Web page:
California partial release and waiver of liens (unconditional) — How to guide

by LegalZoom Staff
updated May 11, 2023 ·  7min read

1. Overview

Hiring a general contractor is a nerve-wracking experience for any home or property owner. This company or individual will be in charge of your entire project. Whether it is completely new construction or a major remodeling, you are putting one of your most valuable assets in someone else’s hands. Making partial payments while the work has not been completed can also be stressful. If you’re an owner, how can you be sure your payment will be acknowledged? If you’re a contractor, how can you make sure you will get paid for the work that has been done?

A good partial release and waiver of liens outlines the rights and responsibilities of the contractor and the property owner, and explains what has been accomplished and what has yet to be done. Vague, verbal agreements can lead to disputes and ill will. It’s best for all parties to agree on the tasks that have been completed and the payments that have been made. The owner will then be indemnified against future claims about that work and the contractor will be fairly compensated according to the agreement.

The enclosed document can provide assurance to both parties about the state of the construction and their contracting arrangement. Once the owner has made the payment and contractor has signed the release, each party can focus on its area of expertise: the owner on his or her vision for the property and the contractor on the work still to be performed.

2. Dos & don’ts checklist 

  1. Many construction agreements contain clauses indicating the contractor or suppliers may not put a lien on the property or on the work. In most states, this will be accepted as written. However, in some states, including California, lien rights can’t be waived in the construction contract. In California, therefore, that waiver must be in a separate document.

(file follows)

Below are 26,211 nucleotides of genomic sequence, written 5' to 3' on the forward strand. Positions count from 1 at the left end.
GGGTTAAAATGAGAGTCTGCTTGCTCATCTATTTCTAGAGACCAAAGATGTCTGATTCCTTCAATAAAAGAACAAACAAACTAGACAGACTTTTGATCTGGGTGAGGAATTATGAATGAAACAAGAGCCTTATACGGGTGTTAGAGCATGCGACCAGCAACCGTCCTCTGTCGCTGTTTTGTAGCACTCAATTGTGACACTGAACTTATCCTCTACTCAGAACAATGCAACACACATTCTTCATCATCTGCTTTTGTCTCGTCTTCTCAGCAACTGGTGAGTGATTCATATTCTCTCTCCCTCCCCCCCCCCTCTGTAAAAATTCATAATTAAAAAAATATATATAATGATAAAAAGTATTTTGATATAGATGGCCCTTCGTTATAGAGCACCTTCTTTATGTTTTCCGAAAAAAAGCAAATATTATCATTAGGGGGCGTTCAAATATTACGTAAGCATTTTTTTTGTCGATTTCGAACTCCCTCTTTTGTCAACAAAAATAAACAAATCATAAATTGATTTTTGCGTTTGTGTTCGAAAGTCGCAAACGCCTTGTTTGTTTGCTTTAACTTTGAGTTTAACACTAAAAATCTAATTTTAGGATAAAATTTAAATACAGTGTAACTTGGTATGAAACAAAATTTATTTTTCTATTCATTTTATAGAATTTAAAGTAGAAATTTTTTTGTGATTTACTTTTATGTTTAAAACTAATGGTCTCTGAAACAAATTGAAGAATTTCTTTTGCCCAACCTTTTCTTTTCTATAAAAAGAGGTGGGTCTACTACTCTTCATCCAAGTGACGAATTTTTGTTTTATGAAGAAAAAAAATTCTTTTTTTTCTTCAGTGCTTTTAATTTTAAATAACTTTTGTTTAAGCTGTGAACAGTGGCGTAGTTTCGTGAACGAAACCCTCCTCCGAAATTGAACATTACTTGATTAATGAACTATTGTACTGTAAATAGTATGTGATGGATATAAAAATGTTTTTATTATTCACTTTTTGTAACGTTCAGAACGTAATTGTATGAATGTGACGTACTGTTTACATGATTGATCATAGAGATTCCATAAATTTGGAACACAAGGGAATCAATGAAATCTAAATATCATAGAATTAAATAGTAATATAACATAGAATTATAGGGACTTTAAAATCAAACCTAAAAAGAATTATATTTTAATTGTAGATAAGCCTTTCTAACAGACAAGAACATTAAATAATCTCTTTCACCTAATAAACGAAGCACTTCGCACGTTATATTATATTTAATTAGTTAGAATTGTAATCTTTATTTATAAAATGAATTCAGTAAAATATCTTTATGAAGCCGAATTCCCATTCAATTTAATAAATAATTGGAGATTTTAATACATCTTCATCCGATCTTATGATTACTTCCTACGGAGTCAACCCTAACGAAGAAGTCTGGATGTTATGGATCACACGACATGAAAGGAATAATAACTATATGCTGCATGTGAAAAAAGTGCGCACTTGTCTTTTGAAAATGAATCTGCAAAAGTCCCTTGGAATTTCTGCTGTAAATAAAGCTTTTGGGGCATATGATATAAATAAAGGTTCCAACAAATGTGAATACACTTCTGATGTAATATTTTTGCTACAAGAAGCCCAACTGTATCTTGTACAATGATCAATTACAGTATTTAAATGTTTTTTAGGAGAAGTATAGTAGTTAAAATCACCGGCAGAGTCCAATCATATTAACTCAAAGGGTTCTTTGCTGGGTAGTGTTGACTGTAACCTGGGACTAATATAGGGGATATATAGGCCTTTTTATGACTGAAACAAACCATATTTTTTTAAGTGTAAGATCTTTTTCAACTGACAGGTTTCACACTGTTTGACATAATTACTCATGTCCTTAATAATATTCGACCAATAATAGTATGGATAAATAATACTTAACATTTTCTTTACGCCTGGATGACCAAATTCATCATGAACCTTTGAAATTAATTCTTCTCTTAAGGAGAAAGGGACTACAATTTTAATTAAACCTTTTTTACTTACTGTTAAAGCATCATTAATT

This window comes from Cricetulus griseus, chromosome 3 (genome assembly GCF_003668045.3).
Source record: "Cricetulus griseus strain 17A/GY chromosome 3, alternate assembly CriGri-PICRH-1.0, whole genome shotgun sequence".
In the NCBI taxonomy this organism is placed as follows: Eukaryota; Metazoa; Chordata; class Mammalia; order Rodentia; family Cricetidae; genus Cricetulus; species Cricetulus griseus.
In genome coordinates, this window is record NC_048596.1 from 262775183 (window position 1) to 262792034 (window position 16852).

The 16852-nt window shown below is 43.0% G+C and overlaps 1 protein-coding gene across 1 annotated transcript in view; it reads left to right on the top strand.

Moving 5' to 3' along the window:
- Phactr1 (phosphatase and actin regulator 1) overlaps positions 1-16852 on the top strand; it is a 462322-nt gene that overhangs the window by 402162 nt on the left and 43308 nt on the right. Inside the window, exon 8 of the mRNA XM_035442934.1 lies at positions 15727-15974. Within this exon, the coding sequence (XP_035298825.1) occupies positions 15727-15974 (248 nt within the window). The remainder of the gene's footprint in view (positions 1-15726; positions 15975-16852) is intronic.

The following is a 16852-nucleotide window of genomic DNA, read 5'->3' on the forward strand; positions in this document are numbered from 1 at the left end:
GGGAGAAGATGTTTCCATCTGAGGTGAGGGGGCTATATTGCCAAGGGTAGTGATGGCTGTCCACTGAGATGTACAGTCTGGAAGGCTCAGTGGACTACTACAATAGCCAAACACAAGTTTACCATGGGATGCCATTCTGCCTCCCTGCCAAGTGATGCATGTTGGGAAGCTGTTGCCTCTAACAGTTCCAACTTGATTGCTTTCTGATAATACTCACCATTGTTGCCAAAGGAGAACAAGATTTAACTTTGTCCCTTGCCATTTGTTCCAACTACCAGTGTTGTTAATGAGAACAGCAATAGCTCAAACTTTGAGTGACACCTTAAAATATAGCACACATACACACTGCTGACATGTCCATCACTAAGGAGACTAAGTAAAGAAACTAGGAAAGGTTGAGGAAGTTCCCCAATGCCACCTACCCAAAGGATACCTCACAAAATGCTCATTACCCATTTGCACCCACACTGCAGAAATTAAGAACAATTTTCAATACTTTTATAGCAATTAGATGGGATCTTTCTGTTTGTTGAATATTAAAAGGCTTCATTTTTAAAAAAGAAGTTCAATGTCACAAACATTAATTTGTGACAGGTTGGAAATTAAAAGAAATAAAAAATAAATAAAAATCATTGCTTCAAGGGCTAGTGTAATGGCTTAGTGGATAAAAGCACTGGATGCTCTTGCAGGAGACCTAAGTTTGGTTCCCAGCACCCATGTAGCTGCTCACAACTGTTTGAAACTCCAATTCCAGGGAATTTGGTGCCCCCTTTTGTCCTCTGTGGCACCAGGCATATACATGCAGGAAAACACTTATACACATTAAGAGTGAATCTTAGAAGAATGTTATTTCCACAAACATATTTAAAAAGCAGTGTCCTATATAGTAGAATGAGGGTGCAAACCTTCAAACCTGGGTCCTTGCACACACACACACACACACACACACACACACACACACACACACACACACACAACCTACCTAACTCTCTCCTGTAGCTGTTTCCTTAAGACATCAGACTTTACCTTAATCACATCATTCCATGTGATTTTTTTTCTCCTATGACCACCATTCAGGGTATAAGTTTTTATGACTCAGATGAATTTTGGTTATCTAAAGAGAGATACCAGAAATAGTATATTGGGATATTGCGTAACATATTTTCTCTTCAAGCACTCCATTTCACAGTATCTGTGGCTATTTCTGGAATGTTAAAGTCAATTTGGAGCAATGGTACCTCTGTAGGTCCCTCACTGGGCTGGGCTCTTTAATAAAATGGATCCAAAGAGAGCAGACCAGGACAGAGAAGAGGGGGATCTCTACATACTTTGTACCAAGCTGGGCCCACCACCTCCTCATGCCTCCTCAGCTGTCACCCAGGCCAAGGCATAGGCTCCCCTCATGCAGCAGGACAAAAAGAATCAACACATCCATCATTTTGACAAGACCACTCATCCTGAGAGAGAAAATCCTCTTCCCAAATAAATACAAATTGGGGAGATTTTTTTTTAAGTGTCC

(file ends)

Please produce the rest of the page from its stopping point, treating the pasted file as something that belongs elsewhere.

2. The enclosed document is a partial release only. It is meant to be used if the owner has paid and the contractor has received a progress payment. Do not use the following form if the contractor has been paid in full and all liens are going to be released.
  3. Note that the form is “unconditional.” This means there are no restrictions on the release or waiver because the full partial payment has been made. If partial payment will not have been made when the partial release is signed, do not use the enclosed form; the contractor should sign a conditional release.
  4. Allow each party to spend time reviewing the release and the original agreement. This will reduce the likelihood, or at least the efficacy, of a claim that a party did not understand any new terms or how those might affect the arrangement as a whole.
  5. Sign two copies of the release, one for you and one for the other party. Keep your copy of the signed release with the original agreement.